About AES

The Asian Environmental Studies (AES) Initiative at Hobart and William Smith Colleges was generously supported by the Henry Luce Foundation from 2011 to 2015. The initiative builds on existing institutional strengths at HWS in Environmental Studies and Asian Studies, and seeks to infuse East Asia in a meaningful and substantive manner into teaching and research on human-environment relations at HWS. The initiative also seeks to catalyze AES work across the liberal arts community through curriculum workshops, collaborative research and teaching, symposia, study abroad, and other programs.


  • Asian Environmental Studies Curriculum Development Workshop
    As part of its Asian Environmental Studies Initiative, supported generously by the Henry Luce Foundation, Hobart and William Smith Colleges hosted a second Asian Environmental Studies (AES) Curriculum Development Workshop in the summer of 2013. The workshop was held August 19-21 on the HWS campus in Geneva, NY.

  • Energy Expert Amory Lovins Speaks at HWS
    Amory Lovins, Co-founder, Chairman, and Chief Scientist at Rocky Mountain Institute (RMI), kicked off the 2013 Hobart and William Smith Colleges President's Forum Speaker Series on September 13, 2012. Amory's talk, "Reinventing Fire: Bold Business Solutions for the New Energy Era" showcased the work done in RMI's most recent major initiative, Reinventing Fire.
  • Plastic bottles and other items bundled for recycling at a
    government-run recycling center in 2010 (Beijing, China).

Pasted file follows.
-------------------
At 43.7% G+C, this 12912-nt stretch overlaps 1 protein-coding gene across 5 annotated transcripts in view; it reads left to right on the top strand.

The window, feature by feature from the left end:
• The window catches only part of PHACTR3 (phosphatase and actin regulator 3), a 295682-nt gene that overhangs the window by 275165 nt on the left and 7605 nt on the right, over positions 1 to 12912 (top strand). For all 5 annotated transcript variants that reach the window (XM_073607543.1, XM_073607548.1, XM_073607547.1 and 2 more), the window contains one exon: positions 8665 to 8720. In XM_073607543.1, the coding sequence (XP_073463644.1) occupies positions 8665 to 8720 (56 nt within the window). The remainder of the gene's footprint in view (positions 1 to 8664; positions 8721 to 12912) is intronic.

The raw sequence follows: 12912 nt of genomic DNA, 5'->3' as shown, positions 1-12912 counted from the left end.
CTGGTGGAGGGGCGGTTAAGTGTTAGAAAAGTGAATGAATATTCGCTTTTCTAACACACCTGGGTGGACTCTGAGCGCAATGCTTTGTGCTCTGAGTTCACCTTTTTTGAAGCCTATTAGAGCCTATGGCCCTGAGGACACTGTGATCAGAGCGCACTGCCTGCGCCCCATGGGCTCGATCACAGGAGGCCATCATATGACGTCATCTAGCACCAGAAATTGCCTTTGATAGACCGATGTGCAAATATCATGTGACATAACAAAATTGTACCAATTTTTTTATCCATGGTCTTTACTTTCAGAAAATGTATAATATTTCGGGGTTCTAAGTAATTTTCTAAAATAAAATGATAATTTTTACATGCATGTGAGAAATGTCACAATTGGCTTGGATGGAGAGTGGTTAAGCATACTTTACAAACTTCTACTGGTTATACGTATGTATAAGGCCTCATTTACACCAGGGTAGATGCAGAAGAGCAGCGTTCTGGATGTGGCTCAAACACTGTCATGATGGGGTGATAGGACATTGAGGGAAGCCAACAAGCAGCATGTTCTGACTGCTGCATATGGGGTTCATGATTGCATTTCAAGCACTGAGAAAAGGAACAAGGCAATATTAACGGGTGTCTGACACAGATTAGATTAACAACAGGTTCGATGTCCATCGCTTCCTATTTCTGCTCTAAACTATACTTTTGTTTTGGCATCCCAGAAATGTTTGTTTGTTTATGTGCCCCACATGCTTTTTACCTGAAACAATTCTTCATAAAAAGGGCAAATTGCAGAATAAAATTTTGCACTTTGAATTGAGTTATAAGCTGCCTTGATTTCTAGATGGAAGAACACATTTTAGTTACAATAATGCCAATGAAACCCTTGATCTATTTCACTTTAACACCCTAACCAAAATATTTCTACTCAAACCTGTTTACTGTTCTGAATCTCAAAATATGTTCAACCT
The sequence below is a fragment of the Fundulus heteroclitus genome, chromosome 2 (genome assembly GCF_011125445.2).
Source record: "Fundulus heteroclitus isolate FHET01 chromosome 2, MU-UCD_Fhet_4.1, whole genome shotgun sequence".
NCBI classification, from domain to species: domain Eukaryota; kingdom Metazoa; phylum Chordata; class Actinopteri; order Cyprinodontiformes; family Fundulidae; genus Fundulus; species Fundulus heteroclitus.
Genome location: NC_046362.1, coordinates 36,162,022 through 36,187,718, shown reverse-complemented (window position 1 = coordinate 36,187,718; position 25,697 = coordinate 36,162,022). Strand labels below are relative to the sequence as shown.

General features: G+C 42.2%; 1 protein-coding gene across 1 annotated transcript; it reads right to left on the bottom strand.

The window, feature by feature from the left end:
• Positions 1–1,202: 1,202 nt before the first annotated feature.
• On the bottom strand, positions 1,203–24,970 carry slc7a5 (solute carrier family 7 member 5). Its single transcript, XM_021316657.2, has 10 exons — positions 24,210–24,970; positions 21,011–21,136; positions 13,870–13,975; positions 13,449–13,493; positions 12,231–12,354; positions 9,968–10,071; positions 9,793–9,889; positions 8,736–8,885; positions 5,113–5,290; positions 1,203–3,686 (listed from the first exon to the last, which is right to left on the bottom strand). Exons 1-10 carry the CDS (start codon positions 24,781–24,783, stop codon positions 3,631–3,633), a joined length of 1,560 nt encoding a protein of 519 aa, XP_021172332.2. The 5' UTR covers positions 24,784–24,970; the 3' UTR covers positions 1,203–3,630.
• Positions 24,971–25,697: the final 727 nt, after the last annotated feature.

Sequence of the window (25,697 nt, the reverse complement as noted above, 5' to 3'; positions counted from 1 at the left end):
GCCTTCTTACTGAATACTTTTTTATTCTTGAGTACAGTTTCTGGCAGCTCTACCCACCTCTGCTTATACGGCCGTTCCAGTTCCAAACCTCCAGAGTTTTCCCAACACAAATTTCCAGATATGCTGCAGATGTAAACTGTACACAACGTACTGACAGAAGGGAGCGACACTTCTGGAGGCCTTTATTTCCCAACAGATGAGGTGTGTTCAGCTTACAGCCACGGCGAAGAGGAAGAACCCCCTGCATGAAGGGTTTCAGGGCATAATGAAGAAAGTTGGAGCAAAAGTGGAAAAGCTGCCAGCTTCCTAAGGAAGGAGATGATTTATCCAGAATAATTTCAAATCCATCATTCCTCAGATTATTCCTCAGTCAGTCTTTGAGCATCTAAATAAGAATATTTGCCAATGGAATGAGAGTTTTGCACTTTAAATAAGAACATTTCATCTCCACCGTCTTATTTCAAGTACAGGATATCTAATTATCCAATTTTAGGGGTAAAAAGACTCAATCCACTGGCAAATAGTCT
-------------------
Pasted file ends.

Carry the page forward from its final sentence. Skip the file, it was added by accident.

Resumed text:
Photo by Tom Drennen.

Half the World Symposium Series


  • Christine Boyle (Economics, University of North Carolina)
    "China's Water-Energy Nexus"
  • John Flower (History, Sidwell Friends School)
    "A Place-Based Approach to Teaching about China's Environment"
  • Joseph Hannah (Geography, University of Washington)
    "Waste Politics and Activism in Hanoi"
  • Andrew Mertha (Political Science, Cornell University)
    "Not So Fast: The Impact of China's Political Pluralization on Energy Policy Outcomes"
  • Desiree Tullos (Biological and Ecological Engineering, Oregon State University)
    "IDAM: Integrated Dam Assessment and Modeling in China"


Construction at the site of the Xiaowan Hydroelectric Dam on
the Lancang (Upper Mekong) River in spring 2005 (Yunnan
Province, China). Photo by Darrin Magee.

  • Darrin Magee (Environmental Studies, Hobart and William Smith Colleges)
    "Great Walls and Grand Canals: Major Water Infrastructure in China"
  • Tom Drennen (Economics/Environmental Studies, Hobart and William Smith Colleges)
    "International Climate Change Negotiation: The China Factor"
  • Mary Lovely (Economics, Syracuse University)
    "Trade Growth, Production Fragmentation, and China's Environment"
  • Miranda Schreurs (Freie Universitat Berlin)
    "Japan's Search for Sustainability: A Decade of Transformations"
  • Jessica Graybill (Colgate College)
    Environment and Development in Russia's Far East: Petro-development in Sakhalin"


  • Graham Parkes (Philosophy, University of Hawaii)
    "An Environmental History of China: A Ridiculously Rapid Overview from a Distinctly Daoist Perspective"
  • Jennifer Turner (Woodrow Wilson International Center for Scholars)
    "Greening the Dragon: Top-Down and Botton-Up Efforts Pushing Environmental Protection in China Today"
  • William Tsutsui (History, University of Kansas)
    "Historicizing Nature and the Environment in Japan"
  • Miranda Schreurs (Government and Politics, University of Maryland)
    "Environmental Stewardship Japanese Style: Environmental Policies and Politics of Present-Day Japan"
  • David Biggs (History, University of Washington)
    "Riding on the Rivers and Tides: Modern Vietnam from a Watery Perspective in the Mekong Delta"
  • David Rosenberg (Political Science, Middlebury College)
    "Governing the South China Sea: Resource Management around the Hub of the Industrial Revolution of Asia"

AES Study Abroad Opportunities




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Darrin Magee
Assistant Professor of Environmental Studies
Director, AES Initiative
Phone: (315) 781-3364


Preparing Students to Lead Lives of Consequence.